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Group commander and multi-functional team observes Valdez ammunition mission.

Twice yearly, the Military Surface Deployment and Distribution Command helps rotate ammunition into and out of Alaska for U.S. forces stationed there. The rationale is simple; ammunition must move while the weather is good, or the winter will make transportation networks impassible.

In spring and fall, the 833rd Transportation Battalion ships ammunition from Naval Magazine Indian Island, Washington State, to Valdez in south-central Alaska; pushes new ammunition into the Alaska region; and retrogrades old ammunition from Valdez back to NMII. Valdez is the northernmost year-round ice free port in America, and this year we had a special guest to observe operations, Col. Ace Chen, commander of the 597th Transportation Group.

Chen visited the Port of Valdez in November as part of a holistic examination of distribution operation in Alaska. He took into the port a Joint team; with assistance of the Alaskan Command's logistics shop (J4), to examine several supply and distribution centers. Though closed to tour groups after 9/11, he was invited to visit the Alyeska Pipeline Terminal, which is where the fabled Alaskan oil pipeline ends.

It runs 800 miles from the North Slope of Alaska to Valdez, supplying nearly 20 percent of the US domestic crude oil and 80 percent of the crude oil on the West Coast. The volume of oil flowing through the pipeline is one million barrels per day, and the terminal is an excellent example of the distribution process of Class III (bulk).

Chen met with the people of the Port of Valdez as well as the local Coast Guard units. After learning about operations at the port and the USCG mission in Valdez, Chen received a tour of the USCG's Vessel Traffic Center--similar to an air traffic control center, it tracks movement of vessels in their area of responsibility.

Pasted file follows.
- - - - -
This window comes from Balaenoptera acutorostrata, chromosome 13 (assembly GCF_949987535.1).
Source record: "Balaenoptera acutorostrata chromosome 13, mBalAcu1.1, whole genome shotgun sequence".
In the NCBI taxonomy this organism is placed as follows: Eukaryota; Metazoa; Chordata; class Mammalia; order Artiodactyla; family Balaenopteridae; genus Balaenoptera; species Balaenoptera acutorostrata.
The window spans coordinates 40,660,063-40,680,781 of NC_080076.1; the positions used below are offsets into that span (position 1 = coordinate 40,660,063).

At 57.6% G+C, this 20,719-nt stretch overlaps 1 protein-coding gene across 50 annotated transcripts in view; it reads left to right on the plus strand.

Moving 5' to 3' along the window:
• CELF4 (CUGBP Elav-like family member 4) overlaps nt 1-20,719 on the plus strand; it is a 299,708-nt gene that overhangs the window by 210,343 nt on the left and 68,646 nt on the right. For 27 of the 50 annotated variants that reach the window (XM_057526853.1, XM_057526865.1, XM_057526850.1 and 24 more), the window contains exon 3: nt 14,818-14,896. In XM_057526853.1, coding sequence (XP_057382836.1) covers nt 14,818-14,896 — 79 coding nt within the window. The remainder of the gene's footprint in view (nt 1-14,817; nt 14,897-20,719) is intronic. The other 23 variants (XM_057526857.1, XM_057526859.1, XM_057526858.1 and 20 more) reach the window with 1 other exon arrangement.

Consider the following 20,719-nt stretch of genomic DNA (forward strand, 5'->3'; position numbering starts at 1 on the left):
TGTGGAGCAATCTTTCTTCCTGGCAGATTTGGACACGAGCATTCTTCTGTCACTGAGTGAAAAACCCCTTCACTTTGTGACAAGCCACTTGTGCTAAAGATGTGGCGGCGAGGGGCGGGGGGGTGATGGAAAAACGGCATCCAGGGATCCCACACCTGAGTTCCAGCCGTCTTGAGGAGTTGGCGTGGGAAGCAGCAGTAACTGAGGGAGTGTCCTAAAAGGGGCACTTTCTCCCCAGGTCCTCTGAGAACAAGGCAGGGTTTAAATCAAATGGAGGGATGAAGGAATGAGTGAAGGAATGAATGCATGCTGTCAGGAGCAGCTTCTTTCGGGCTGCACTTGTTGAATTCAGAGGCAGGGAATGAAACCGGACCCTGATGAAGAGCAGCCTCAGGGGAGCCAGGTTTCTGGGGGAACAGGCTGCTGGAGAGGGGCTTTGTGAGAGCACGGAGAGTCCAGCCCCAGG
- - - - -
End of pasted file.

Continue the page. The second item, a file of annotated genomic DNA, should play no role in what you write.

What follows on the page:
As an ammunition port commander himself, he took great interest in the reception and movement of the ammunition supporting Alaska. Valdez's 700-foot floating dock allows smooth unloading operations; given the tremendous tides (30' average) a ship performing roll-on/roll-off operations may only have its ramp on the pier for about three hours every tidal period. A floating dock, in an enclosed harbor, helps mitigate some of those Alaskan-specific operational challenges.

Chert left there much surprised at the workload of the joint, multifunctional Alaskan team, and much impressed with the beauty of Alaska. He awarded a Group coin to the sole SDDC employee stationed in Alaska, Bob Meno, in gratitude for the continuity Meno provides. After the visit it was off to the airport to start the long series of flights back to the East Coast, flights that lasted longer than his total time on the ground.

"Make no mistake," said Chert. "This is a challenging environment for distribution operations ...I'm glad to have learned so much from the visit."

Lt. Col. Mike Balser, Commander

833rd Transportation Battalion
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Author:Balser, Mike
Publication:Translog
Geographic Code:1USA
Date:Jan 1, 2005
Words:476
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